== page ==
I am not motivated by any desire for power.  I have no desire to dominate anything.  That would take far too much work and stress, and then I wouldn’t have time to do the brunch/spa dates that are so important to me and my team for self-care.  Besides, power driven dreams are the machinations of Ego, and don’t speak to the heart of service, which is what the healing of this birth culture requires.  When I meet prospective clients, I don’t go into the meeting only selling myself.  I see myself promoting “the work” and all the doulas who do it.  The desire to dominate is what has created much of the world’s suffering.  Prosper and thrive, though, YES!

My motivation isn’t to be stinko rich.  I am crazy wealthy compared to most people on our beloved Earth.  I can barely keep the little house I have organized.  Why would I need something bigger for a family who is growing and moving out?  My garden is beautiful, and that is what makes me happy. Food is plentiful, shelter is good, and we have everything we need.

“I am motivated only by love.”  So when I felt overwhelmed by the tsunami of love that flowed my way when I was sick, there was always a hand that would grab mine and a voice to say, “all the love you have put out, is coming back to you in your time of need.”  I heard those words from people several times per day.  It can be HARD to rub all that concentrated goodness into your heart when you have spent time in the the cancer wards as a patient, been to Third World countries, and know others in the world are suffering terribly.  But I did.  I breathed the love in.  I dared to own it.  I drew it into all my cells consciously, and I swear, combined with the good Western Medicine, the healing ceremonies my dear friend Nat made sure to get me to, visits with spiritual healers, and the love of my doula sisters and clients from around the world,  I dug deep and I HEALED!

When my body’s wellness caught up to my strong spirit, I went back to doula work, but gently, jut to keep my finger on the pulse of the living work.  I will no longer do more than twenty births per year, just to keep my feet in.  I like the idea of childbirth educators and doula trainers being actively connected to the work.  Before illness I had made great money going to a lot of births and having a crazy teaching schedule.  But no amount of money was worth what I put my body and my family through.  

I take more time off now.  My team and I went to Vegas last year on an enforced doula holiday, leaving our clients in the hands of very capable doula backups.  Nobody gave birth while we were away, however, which is weird, because one of us is always at a birth.  But for those of you in the know, it’s how Birth often rolls.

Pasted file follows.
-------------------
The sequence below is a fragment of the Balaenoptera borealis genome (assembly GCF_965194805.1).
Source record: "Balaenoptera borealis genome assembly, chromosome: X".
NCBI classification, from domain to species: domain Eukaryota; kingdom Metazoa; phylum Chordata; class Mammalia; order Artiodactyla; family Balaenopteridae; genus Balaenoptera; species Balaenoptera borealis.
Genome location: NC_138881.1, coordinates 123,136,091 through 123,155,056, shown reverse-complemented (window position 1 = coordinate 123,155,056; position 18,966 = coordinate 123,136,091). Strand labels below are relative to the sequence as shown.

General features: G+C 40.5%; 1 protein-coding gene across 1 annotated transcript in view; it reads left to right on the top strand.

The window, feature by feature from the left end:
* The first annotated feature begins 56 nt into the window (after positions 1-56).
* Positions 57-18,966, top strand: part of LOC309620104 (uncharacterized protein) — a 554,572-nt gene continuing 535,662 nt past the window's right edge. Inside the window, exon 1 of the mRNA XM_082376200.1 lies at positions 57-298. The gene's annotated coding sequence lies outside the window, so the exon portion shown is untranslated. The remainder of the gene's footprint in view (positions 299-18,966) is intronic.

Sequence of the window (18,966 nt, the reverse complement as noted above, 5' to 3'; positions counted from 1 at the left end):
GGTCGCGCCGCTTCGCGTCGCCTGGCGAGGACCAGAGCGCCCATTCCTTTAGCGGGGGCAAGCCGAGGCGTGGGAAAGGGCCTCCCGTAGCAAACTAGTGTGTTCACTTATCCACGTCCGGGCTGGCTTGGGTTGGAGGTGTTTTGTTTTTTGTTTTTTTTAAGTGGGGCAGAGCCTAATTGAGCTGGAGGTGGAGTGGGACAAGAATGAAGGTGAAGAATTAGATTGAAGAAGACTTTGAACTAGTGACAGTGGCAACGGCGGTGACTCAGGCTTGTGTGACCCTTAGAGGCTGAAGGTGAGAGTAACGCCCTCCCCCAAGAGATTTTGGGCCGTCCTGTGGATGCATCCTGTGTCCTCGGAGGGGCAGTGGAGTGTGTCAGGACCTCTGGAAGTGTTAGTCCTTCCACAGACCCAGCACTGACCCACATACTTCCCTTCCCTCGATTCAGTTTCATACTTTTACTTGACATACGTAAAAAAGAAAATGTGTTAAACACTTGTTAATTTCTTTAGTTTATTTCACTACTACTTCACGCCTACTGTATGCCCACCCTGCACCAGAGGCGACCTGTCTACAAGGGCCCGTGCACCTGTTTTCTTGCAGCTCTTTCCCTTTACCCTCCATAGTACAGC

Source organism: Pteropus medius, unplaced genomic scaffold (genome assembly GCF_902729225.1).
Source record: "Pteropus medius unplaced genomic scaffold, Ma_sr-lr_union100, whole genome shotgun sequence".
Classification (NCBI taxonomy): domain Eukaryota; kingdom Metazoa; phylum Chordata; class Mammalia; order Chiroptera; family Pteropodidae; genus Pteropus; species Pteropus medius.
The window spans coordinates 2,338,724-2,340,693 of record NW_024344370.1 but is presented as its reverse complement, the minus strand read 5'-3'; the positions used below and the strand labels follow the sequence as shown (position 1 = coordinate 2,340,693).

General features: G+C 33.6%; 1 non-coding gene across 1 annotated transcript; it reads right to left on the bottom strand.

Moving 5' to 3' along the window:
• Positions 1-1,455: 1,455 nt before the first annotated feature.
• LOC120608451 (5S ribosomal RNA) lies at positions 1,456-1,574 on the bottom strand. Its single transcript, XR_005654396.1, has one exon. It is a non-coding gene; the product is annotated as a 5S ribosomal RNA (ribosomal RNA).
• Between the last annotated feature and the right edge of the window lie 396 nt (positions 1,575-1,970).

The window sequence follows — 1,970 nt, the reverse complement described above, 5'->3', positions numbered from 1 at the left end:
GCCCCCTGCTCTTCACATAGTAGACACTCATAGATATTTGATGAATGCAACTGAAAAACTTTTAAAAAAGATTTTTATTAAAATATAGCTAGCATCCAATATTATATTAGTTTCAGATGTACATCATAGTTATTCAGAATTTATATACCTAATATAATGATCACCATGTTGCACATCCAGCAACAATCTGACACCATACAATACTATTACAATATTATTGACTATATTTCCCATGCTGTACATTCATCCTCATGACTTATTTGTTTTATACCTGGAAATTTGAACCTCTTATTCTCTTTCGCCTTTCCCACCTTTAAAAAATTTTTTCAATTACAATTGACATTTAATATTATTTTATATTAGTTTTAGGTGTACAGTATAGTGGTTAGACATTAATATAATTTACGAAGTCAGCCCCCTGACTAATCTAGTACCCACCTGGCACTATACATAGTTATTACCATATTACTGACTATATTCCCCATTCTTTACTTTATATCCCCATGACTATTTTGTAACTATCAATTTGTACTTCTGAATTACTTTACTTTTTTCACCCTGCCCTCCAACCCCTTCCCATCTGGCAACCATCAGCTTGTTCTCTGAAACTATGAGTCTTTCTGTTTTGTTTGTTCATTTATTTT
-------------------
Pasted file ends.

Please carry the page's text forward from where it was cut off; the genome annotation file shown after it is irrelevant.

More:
When I got well I also knew I had to continue to give back all that beautiful love.  To make a long story short, at the behest of  many persistent dreams, I joined the One Spirit Interfaith/Interspiritual Seminary in New York City.  Before the post cancer treatment PET scan was even clear, I knew I wanted to become an interspiritual minister (I am not religious, but spiritual) to help all people (not just birthing and parenting people) find their connection to their own inner wisdom (motherwit).  After two years of study (in person sometimes and through distance learning), my ordination was celebrated at the Riverside Church in Manhattan.  My MotherWit Doula Care team joined me in New York City to celebrate.  Not just my Montreal crew, but also former team members who had moved across the continent.  We had a BLAST.

During my seminary training, I learned to volunteer in patient care in hospice, participating with those about to leave this life.  I love end of life care, and will continue to develop my skills in that area.  Holding the space for dying has become as moving as holding the space for birthing.

I have studied and become a Shamanic Reiki Master Practitioner with the amazing Llyne Roberts at the Omega Institute in Rhinebeck, NY.  This has brought my work with birthing families and doula training to another level.

I have really enjoyed watching doulas become more business minded as years go by, and seeing doula work growing into a more substantial and sustainable profession.  I have always ensured that my trainings gave the solid foundation to the product being sold, for the sake of the buyers and the doulas themselves.  It is good that doulas can take their service and sell it with integrity with all of the tools and business insights/trainings that are now available.  And I always encourage mindfulness about not allowing the product (your service) to overwhelm the product capacity (your own energy).  Because if you burn out, that is one less person doing the good work.  That hurts all of us.

Business continues to grow.

One of my favourite aspects of growth is that MotherWit is now our family business.  My husband Mitchell is a vital part of the organization.  He gets overlooked a lot, because he’s very behind the scenes.  There is a beautiful poem by Margaret Atwood called “Variations on the Word Sleep”.  There is a line that says, “I would like to be the air that inhabits you for a moment only.  I would like to be that unnoticed and that necessary.” This is how my dear, humble Mitchell, my rock for over 25 years, operates.  He stays home and keeps the running of things as smooth as possible.  He points me in the direction I need to go and I go.  I am so busy mothering, doula-ing, teaching, talking to people, and writing content for classes and manuals, dealing with students, pursuing studies, etc., that I can’t run this ship on my own. Without Mitchell, I couldn’t be doing what I’m doing.  If you ever think of MotherWit, send my husband a loving thought.

I have learned a lot about promotion and organization over the years.  This old dog definitely has learned new tricks, but there are bandwagons I haven’t jumped on, though if they work for you, more power to you!  Telling you what I do or don’t do is in no way a judgement of what you yourself are implementing in your business.  We need all approaches, and I thank all of those who seek to have doulas empowered to own their worth and support their families doing what they love. You are bringing healing.